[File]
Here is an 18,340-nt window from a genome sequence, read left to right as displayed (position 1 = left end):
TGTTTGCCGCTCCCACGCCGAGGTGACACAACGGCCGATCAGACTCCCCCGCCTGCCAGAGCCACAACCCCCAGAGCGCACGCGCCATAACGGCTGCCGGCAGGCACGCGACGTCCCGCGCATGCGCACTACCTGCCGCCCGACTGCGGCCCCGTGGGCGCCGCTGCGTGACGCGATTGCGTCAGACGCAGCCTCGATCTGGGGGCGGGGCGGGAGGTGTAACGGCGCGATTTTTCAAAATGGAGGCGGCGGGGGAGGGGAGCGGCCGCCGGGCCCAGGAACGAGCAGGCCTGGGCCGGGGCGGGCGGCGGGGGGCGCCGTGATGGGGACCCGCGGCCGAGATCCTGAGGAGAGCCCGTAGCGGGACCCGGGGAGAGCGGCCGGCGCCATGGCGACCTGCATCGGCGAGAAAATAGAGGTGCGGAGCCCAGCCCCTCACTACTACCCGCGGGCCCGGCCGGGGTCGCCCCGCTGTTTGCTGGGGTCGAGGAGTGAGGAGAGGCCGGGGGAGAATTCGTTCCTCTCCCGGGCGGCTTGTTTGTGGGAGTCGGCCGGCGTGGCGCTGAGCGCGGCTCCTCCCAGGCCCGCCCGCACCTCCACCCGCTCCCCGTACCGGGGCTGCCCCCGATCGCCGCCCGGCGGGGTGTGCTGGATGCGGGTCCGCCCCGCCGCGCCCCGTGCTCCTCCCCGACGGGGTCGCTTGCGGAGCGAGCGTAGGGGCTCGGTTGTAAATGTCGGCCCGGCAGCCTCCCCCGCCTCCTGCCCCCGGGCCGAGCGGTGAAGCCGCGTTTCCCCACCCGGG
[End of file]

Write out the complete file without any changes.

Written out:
Here is an 18,340-nt window from a genome sequence, read left to right as displayed (position 1 = left end):
TGTTTGCCGCTCCCACGCCGAGGTGACACAACGGCCGATCAGACTCCCCCGCCTGCCAGAGCCACAACCCCCAGAGCGCACGCGCCATAACGGCTGCCGGCAGGCACGCGACGTCCCGCGCATGCGCACTACCTGCCGCCCGACTGCGGCCCCGTGGGCGCCGCTGCGTGACGCGATTGCGTCAGACGCAGCCTCGATCTGGGGGCGGGGCGGGAGGTGTAACGGCGCGATTTTTCAAAATGGAGGCGGCGGGGGAGGGGAGCGGCCGCCGGGCCCAGGAACGAGCAGGCCTGGGCCGGGGCGGGCGGCGGGGGGCGCCGTGATGGGGACCCGCGGCCGAGATCCTGAGGAGAGCCCGTAGCGGGACCCGGGGAGAGCGGCCGGCGCCATGGCGACCTGCATCGGCGAGAAAATAGAGGTGCGGAGCCCAGCCCCTCACTACTACCCGCGGGCCCGGCCGGGGTCGCCCCGCTGTTTGCTGGGGTCGAGGAGTGAGGAGAGGCCGGGGGAGAATTCGTTCCTCTCCCGGGCGGCTTGTTTGTGGGAGTCGGCCGGCGTGGCGCTGAGCGCGGCTCCTCCCAGGCCCGCCCGCACCTCCACCCGCTCCCCGTACCGGGGCTGCCCCCGATCGCCGCCCGGCGGGGTGTGCTGGATGCGGGTCCGCCCCGCCGCGCCCCGTGCTCCTCCCCGACGGGGTCGCTTGCGGAGCGAGCGTAGGGGCTCGGTTGTAAATGTCGGCCCGGCAGCCTCCCCCGCCTCCTGCCCCCGGGCCGAGCGGTGAAGCCGCGTTTCCCCACCCGGG